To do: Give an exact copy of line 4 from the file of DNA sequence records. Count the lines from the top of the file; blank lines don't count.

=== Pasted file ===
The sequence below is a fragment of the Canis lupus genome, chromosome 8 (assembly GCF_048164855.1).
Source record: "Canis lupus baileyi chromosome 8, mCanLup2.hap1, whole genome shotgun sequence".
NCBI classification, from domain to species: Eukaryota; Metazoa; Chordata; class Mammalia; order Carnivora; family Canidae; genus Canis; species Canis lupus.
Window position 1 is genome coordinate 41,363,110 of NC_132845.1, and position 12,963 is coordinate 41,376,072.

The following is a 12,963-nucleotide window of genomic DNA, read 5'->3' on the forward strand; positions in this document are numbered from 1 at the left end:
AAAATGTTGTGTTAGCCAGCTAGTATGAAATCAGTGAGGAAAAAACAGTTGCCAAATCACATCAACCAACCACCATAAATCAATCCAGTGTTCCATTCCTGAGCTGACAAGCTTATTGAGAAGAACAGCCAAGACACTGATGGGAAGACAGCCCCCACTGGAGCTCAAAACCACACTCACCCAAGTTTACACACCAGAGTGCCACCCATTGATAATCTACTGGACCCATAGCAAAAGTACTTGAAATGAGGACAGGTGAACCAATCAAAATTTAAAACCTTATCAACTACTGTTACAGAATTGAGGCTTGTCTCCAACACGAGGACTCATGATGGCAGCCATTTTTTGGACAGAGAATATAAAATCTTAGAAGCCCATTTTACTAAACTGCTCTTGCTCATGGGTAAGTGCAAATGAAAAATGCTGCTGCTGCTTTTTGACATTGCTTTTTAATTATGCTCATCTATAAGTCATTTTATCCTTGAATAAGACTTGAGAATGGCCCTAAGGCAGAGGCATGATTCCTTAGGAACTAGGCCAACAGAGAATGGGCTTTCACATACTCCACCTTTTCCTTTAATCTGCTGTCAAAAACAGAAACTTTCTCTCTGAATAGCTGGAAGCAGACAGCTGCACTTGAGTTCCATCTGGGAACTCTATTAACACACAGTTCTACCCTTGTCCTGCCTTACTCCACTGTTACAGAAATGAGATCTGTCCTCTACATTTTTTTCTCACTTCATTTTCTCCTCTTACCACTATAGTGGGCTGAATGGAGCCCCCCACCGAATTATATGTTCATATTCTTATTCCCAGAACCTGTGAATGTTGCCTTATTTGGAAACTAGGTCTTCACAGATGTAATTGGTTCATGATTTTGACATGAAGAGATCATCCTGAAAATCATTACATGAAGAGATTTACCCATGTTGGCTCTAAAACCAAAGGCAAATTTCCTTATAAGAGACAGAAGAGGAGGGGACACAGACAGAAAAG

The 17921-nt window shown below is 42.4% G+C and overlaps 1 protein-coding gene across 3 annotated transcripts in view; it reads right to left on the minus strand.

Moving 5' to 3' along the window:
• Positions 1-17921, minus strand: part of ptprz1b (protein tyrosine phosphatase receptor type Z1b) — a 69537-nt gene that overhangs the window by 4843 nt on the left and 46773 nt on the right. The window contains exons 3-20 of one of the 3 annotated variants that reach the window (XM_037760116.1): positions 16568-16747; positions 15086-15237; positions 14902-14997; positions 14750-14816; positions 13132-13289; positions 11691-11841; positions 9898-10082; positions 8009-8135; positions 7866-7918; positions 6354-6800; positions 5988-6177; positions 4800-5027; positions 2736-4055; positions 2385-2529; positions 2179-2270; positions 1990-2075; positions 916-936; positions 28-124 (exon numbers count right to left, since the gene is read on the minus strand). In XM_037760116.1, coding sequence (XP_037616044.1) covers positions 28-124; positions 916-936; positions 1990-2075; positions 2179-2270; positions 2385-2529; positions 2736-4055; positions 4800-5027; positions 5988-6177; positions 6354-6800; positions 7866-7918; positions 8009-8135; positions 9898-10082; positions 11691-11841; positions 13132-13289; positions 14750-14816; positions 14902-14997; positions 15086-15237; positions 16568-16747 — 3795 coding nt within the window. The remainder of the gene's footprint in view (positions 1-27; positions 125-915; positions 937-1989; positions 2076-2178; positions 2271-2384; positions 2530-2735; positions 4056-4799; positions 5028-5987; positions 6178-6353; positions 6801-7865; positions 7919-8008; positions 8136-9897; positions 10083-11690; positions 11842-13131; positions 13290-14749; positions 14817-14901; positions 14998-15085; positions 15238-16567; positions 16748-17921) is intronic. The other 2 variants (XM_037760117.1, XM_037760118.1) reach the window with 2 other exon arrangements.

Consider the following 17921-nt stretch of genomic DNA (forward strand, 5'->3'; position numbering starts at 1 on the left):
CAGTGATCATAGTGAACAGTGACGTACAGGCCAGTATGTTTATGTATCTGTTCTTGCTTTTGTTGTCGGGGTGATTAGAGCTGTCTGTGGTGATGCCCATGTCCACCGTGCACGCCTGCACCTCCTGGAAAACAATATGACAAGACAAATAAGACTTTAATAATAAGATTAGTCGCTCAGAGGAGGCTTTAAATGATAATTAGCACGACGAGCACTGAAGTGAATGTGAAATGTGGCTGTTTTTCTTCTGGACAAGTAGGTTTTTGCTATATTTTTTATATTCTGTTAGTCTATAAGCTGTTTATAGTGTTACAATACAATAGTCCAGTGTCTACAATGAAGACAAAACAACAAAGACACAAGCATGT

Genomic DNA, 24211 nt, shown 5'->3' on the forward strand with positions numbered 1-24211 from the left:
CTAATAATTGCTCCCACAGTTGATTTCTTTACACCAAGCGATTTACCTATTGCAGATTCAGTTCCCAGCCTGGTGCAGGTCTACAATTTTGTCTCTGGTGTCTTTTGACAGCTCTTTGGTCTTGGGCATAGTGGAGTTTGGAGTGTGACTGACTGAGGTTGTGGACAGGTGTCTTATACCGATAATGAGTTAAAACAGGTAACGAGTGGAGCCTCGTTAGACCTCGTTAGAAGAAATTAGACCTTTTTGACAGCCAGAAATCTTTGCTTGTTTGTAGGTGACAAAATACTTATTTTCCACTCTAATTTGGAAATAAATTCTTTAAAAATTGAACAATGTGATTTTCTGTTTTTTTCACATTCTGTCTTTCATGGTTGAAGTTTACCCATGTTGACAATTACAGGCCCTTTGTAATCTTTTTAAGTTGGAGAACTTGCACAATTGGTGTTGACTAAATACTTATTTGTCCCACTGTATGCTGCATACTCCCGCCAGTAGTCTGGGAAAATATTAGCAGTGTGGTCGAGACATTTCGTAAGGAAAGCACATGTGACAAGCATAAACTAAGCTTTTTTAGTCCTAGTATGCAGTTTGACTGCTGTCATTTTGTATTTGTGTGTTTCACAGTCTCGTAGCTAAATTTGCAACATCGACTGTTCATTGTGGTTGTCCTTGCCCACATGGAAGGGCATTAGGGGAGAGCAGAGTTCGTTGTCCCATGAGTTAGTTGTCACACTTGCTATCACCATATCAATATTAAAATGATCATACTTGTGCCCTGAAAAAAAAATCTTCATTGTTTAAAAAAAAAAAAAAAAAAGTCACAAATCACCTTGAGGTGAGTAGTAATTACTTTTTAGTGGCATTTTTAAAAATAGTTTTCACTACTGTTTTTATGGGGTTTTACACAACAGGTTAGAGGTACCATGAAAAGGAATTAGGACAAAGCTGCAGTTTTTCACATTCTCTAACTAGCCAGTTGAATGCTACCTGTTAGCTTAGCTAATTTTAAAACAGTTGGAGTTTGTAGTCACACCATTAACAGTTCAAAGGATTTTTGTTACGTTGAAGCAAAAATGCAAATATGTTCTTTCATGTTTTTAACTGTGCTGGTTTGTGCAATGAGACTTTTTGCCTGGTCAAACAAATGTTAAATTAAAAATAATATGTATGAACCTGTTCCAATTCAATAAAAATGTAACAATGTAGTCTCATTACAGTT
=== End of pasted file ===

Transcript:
Window position 1 is genome coordinate 41,363,110 of NC_132845.1, and position 12,963 is coordinate 41,376,072.